There are a variety of interesting primary races this year, but no contest is quite as competitive as Georgia's Republican U.S. Senate primary. The top five candidates are separated by just eight points, and just over the last few months, three different polls have shown three different candidates in the lead.
Recently, however, businessman David Perdue has begun to separate himself, at least a little, from the GOP pack. Perdue, a cousin of former Gov. Sonny Perdue (R), has spent heavily on a television ad campaign, talking up his private-sector experience, background in creating jobs, and familiarity in international affairs thanks to his international business dealings.
When Perdue arrived at Haggar Clothing Co. in 1994, the historic menswear company was struggling. Revenues were down, old reliable products like suits were in decline, and competitors like Levi's were muscling in on their department store sales.
As senior vice president, Perdue was in charge of international operations at Haggar and later domestic operations as well. Under his watch, the company did what so many clothing manufacturers did at the time: closed down factory lines in America and outsourced production overseas where labor was cheap and regulations were less restrictive.
Sarlin's report documents significant job losses through outsourcing, on top of factory closings, consolidations, and reduced work hours at U.S. facilities.
Perdue talked to Sarlin about the business decisions and the need to protect his company's financial interests. "We very definitely looked at trying to maintain as much volume as we could [in America]," the Senate candidate said. "The problem was if you looked at the cost sheet of a product made in Mexico versus a product made in South Texas ... the Mexican product had an advantage."
He added, "To politicians who have never been in a free enterprise system this sounds really easy. It is anything but easy. It's very messy."
As I suspect Mitt Romney can attest, that's true. When a business leader outsources jobs in the private sector and then seeks prominent public office, it can get "very messy," indeed.
Poor Rep. Darrell Issa (R-Calif.). The hapless chairman of the House Oversight Committee came up with all kinds of creative ideas about the IRS and assorted "scandals," all of which turned out to be baseless -- and at times, kind of silly.
But hope springs eternal. Issa now has a brand new IRS-related attack, and this time, instead of taking the offensive against the White House or Obama administration officials, the California Republican is going after the ranking member of his own committee, Rep. Elijah Cummings (D-Md.), whom Issa recently tried to literally silence during a faux hearing on the faux IRS controversy.
Issa asked conservative media to find his new scheme interesting and Fox News quickly obliged, making Cummings its "new punching bag."
Monday night, he and other Democratic members of the House Committee investigating the IRS over allegations that it targeted conservative groups took a pounding on Megyn Kelly's show over recently released emails.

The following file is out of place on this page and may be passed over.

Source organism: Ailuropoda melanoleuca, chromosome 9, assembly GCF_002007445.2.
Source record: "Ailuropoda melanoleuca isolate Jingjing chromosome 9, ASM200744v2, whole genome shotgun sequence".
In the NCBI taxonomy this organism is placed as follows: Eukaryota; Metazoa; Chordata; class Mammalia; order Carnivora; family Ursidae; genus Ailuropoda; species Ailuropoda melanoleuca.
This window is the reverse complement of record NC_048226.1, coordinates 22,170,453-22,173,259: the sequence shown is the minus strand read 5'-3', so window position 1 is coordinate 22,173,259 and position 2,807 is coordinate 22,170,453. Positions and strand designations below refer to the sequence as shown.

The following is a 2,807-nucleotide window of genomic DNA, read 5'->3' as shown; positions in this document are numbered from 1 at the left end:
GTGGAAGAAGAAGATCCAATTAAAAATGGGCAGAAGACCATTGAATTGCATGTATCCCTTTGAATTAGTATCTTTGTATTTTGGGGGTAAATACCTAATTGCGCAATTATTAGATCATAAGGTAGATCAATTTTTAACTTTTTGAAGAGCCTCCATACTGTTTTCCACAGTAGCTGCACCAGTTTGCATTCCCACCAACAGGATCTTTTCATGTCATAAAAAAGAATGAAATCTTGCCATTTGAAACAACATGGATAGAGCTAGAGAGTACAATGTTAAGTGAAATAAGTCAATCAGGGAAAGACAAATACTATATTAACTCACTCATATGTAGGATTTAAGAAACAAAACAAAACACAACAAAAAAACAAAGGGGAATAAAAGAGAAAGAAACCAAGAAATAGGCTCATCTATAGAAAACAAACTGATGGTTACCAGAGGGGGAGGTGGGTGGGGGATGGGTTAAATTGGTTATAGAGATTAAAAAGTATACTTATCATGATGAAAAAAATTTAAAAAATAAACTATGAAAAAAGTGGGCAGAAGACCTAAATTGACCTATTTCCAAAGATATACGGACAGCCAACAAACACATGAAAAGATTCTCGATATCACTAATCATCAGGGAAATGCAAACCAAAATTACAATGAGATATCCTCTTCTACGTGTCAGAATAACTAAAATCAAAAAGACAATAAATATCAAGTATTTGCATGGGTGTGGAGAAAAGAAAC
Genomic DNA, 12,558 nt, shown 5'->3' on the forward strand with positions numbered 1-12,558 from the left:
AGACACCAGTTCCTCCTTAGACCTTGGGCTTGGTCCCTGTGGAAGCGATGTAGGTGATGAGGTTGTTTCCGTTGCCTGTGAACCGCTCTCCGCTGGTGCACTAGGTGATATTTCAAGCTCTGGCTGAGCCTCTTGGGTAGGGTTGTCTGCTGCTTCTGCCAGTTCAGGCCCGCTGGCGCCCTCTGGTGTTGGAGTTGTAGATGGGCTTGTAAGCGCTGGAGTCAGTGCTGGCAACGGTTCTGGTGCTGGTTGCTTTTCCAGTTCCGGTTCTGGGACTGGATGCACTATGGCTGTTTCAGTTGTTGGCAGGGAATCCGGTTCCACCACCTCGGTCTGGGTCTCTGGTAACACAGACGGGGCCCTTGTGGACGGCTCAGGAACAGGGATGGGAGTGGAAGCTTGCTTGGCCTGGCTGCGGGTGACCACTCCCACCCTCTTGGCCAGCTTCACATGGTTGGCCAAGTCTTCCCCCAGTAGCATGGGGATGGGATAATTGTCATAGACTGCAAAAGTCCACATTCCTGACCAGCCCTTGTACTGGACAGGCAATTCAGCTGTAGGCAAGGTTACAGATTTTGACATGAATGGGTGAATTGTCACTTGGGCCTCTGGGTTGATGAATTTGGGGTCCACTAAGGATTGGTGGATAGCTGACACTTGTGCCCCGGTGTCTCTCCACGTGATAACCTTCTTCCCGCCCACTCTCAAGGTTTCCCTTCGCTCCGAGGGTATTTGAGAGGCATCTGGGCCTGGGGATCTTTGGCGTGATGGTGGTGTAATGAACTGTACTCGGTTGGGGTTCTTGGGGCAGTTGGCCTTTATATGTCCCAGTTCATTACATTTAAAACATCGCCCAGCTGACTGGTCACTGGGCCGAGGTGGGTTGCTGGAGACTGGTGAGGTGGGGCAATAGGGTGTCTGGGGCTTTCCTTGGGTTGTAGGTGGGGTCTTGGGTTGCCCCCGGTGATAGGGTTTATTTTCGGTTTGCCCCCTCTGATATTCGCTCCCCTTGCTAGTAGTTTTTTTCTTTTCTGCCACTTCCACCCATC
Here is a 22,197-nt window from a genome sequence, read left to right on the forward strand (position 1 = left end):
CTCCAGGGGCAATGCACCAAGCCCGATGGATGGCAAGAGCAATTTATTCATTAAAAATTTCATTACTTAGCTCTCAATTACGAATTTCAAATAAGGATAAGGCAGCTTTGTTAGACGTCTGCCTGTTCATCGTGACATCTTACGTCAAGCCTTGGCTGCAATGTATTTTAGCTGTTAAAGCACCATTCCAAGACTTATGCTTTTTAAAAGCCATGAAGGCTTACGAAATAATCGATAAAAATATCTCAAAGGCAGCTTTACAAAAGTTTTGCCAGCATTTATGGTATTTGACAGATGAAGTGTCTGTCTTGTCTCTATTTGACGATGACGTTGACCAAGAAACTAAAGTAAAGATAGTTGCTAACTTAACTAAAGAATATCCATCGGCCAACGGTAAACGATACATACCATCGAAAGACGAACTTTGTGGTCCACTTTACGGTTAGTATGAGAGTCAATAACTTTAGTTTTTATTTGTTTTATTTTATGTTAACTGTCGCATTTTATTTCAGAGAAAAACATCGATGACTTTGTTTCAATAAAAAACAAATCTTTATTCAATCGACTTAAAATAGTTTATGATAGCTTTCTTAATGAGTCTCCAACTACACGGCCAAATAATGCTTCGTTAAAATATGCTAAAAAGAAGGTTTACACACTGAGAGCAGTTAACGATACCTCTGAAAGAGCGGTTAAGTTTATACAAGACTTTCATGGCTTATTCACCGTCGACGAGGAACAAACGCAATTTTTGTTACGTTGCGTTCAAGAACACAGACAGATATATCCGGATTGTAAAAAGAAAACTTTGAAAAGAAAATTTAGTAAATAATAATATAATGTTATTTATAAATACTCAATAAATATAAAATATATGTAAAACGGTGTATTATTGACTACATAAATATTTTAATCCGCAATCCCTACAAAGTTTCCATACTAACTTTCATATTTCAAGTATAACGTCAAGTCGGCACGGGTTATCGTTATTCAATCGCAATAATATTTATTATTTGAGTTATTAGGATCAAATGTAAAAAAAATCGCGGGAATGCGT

Tuesday morning, the beatdown intensified on "Fox & Friends," which kept flashing headlines like: "Where's the Outrage? Media ignores Cummings role in IRS scandal."
"There's explosive new evidence," host Elizabeth Hasselbeck said, introducing a discussion of Cummings, "that he was leading the charge against conservatives the entire time" that he was part of a panel that was supposed to be investigating the IRS for allegedly treating conservative groups unfairly.
Just on the surface, when Republicans and their allies can't seem to decide on their Villain of the Week, it's usually a sign of desperation. In the IRS matter, the fact that the right keeps bouncing from one suspected bad guy to the next, as one claim after another gets debunked, doesn't inspire confidence in the integrity of the "scandal."
But more specifically, the larger problem with Issa and Fox turning their guns on Cummings is that the attack is demonstrably ridiculous.
Given the sweeping voting restrictions being imposed by Republican policymakers in many states, it's heartening to occasionally see an official stepping up to expand voting rights for a change.
Ari Melber reported back in November on the "often invisible barrier to voting that is upending elections around the country." He was referring to more than 5 million Americans who are prohibited from voting because they have criminal records. In all, 48 out of 50 states impose some kind of restrictions on convict voting, and more than half bar former convicts from voting even after they are released from prison.
Virginia has some of the most punitive policies in the nation, disenfranchising roughly 350,000 adult citizens -- including a fifth of the state's black population.
Gov. Terry McAuliffe announced today that he will shrink the time violent felons must wait to seek reinstatement of their voting rights and will remove some offenses from that list.
The policy slated to take effect April 21 comes on top of years of work to streamline the process, and aims to make the system easier to understand and to allow more felons to petition the state more quickly.
In a series of changes to the state's restoration of rights process, McAuliffe wants to collapse the application waiting period from five to three years for people convicted of violent felonies and others that require a waiting period, and to remove drug offenses from that list.
"Virginians who have made a mistake and paid their debt to society should have their voting rights restored through a process that is as transparent and responsive as possible," McAuliffe said in a statement. "These changes will build on the process Virginia has in place to increase transparency for applicants and ensure that we are restoring Virginians' civil rights quickly and efficiently after they have applied and observed any necessary waiting period."
Republican policymakers in Wisconsin and Ohio recently imposed new restrictions on early voting, and this week, GOP lawmakers in Missouri followed suit, though their efforts come with a bit of a twist.
The Missouri House has endorsed a pair of early voting measures, though some Democrats contend they could create confusion for a proposed initiative petition that seeks to go further in allowing advanced voting. [...]
Democratic critics say the House proposal is a "sham" and that politics are at play.
Fortunately, this is a knowable thing -- either the proposal is a sham or it's not -- so let's take a closer look.